Cocaine Effects, Addictions, and Problems

by MIKE HORLEY

Cocaine is a powerful drug used as a stimulant of the mind that can greatly increase a person’s alertness for about one hour, but also tends to interfere with their feeling of pleasure and hampers movement, both of which are controlled by chemical messengers from the brain. Cocaine is addictive and can result in some bad mental and physical complications for the user. It is commonly snorted up the nose and sometimes it is made into a solution and then self-injected. Cocaine is the second most commonly abused drug after alcohol and, perhaps surprisingly, the average age of a person using cocaine is in their early forties.

Cocaine Effects

The effects of cocaine usually occur within a few seconds of taking the drug and can last approximately three to six hours, but they can last longer depending on the person, and symptoms usually end within about an hour after the last use; there are many effects, most of them bad, and they are mainly summarized below:

• More self-confidence.
• A higher pain tolerance.
• More energy.
• Hallucinations.
• Increased risk of getting HIV and / or Hepatitis.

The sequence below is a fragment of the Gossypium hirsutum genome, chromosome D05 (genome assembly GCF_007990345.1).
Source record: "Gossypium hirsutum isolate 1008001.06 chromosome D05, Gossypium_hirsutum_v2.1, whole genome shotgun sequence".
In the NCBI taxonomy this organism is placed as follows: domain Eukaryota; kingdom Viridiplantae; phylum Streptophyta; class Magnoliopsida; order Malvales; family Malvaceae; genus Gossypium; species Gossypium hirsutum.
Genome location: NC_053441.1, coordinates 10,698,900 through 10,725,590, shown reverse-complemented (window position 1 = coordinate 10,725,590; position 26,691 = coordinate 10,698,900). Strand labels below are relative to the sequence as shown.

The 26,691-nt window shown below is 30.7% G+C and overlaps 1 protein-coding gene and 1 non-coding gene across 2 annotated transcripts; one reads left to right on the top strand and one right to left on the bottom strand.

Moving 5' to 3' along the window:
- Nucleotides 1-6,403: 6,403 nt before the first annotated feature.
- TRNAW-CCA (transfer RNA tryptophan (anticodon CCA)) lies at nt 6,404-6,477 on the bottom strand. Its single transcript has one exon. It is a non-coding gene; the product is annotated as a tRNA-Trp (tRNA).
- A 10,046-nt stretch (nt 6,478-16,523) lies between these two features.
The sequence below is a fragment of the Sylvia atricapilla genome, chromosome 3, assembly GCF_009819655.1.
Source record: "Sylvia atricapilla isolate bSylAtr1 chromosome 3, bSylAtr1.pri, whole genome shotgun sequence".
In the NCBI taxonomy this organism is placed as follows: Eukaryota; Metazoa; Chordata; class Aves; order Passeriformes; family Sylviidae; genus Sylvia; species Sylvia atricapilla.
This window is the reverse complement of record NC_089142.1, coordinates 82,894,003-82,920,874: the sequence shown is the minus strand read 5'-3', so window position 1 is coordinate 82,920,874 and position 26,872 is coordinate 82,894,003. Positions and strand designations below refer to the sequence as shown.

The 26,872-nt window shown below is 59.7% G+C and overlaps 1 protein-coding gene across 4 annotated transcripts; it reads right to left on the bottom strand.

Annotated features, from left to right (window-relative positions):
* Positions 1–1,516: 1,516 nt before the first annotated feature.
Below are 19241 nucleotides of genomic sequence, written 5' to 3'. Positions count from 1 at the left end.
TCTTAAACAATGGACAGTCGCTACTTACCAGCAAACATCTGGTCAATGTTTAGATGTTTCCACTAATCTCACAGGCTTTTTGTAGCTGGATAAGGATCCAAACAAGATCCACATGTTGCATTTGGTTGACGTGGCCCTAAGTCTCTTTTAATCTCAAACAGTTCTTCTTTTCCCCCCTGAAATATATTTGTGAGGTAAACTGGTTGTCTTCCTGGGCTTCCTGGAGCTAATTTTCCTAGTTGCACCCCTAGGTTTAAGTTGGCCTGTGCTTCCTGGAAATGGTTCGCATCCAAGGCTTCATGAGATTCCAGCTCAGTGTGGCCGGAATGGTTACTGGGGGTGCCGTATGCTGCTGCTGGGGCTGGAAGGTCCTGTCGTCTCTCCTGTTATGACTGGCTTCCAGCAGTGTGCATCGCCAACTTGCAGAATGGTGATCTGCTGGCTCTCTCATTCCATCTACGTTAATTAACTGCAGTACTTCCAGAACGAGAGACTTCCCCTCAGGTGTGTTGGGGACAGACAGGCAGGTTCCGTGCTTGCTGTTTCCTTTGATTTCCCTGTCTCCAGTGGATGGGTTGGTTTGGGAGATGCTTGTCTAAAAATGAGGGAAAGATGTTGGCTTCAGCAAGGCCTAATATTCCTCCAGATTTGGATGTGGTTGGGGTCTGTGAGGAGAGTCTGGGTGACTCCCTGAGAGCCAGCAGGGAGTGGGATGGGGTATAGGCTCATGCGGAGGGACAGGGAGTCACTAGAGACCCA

• Risk of heart disease, heart attacks, and heart irregularities.
• Elevated blood pressure and more possibility of having strokes and / or brain seizures.
• Paranoid or violent behaviour.
• Decreased sex drive.
• Decreased appetite.
• Less confidence and energy.
• Lack of interest in family and friends, sports, hobbies, etc.
• Pupil dilation.
• Insomnia.
• Schizophrenia.
• Depression.

Addiction

Cocaine is extremely addictive, particularly when smoked, but also when snorted. Addiction is not necessarily permanent, complete rehabilitation is possible and many people have achieved this, although conversely many people have not, and it is characterized by binges which last for several hours, sometimes several times a week, and progressive intravenous use and/or smoking, leading to a strong feeling of euphoria with an almost total disinterest in anything other than the drug, including sleep, food, sex, family and friends, and their own survival. Doctors have used cocaine to counter depression and morphine addiction, but a cocaine addict can then develop depression, so it is a vicious circle; cocaine addiction is sometimes treated with an antidepressant desipramine. Addiction treatment is often provided only in groups which appear to be too limited, and many addicts would like individual as well as group sessions.

Problems